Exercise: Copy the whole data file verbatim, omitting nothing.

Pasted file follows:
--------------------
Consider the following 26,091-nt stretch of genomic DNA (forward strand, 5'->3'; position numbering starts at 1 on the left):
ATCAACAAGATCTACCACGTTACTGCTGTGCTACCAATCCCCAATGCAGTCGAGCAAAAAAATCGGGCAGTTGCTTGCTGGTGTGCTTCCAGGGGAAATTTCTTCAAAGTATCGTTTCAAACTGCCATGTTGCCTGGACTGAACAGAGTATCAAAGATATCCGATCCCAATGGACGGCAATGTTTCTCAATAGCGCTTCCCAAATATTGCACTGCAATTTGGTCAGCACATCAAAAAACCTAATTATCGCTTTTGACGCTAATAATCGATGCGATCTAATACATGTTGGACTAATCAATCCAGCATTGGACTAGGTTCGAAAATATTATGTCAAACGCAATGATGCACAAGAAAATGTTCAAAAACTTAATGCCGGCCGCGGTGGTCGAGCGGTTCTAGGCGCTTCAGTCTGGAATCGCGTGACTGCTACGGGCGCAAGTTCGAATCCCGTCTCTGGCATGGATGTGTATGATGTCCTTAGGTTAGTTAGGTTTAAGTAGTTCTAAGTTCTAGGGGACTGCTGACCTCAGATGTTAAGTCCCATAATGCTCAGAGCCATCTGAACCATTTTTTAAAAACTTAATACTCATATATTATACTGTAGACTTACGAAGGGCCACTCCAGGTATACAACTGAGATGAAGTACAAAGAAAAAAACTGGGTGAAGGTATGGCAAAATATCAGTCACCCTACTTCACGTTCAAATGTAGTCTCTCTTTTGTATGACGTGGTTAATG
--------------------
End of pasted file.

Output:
Consider the following 26,091-nt stretch of genomic DNA (forward strand, 5'->3'; position numbering starts at 1 on the left):
ATCAACAAGATCTACCACGTTACTGCTGTGCTACCAATCCCCAATGCAGTCGAGCAAAAAAATCGGGCAGTTGCTTGCTGGTGTGCTTCCAGGGGAAATTTCTTCAAAGTATCGTTTCAAACTGCCATGTTGCCTGGACTGAACAGAGTATCAAAGATATCCGATCCCAATGGACGGCAATGTTTCTCAATAGCGCTTCCCAAATATTGCACTGCAATTTGGTCAGCACATCAAAAAACCTAATTATCGCTTTTGACGCTAATAATCGATGCGATCTAATACATGTTGGACTAATCAATCCAGCATTGGACTAGGTTCGAAAATATTATGTCAAACGCAATGATGCACAAGAAAATGTTCAAAAACTTAATGCCGGCCGCGGTGGTCGAGCGGTTCTAGGCGCTTCAGTCTGGAATCGCGTGACTGCTACGGGCGCAAGTTCGAATCCCGTCTCTGGCATGGATGTGTATGATGTCCTTAGGTTAGTTAGGTTTAAGTAGTTCTAAGTTCTAGGGGACTGCTGACCTCAGATGTTAAGTCCCATAATGCTCAGAGCCATCTGAACCATTTTTTAAAAACTTAATACTCATATATTATACTGTAGACTTACGAAGGGCCACTCCAGGTATACAACTGAGATGAAGTACAAAGAAAAAAACTGGGTGAAGGTATGGCAAAATATCAGTCACCCTACTTCACGTTCAAATGTAGTCTCTCTTTTGTATGACGTGGTTAATG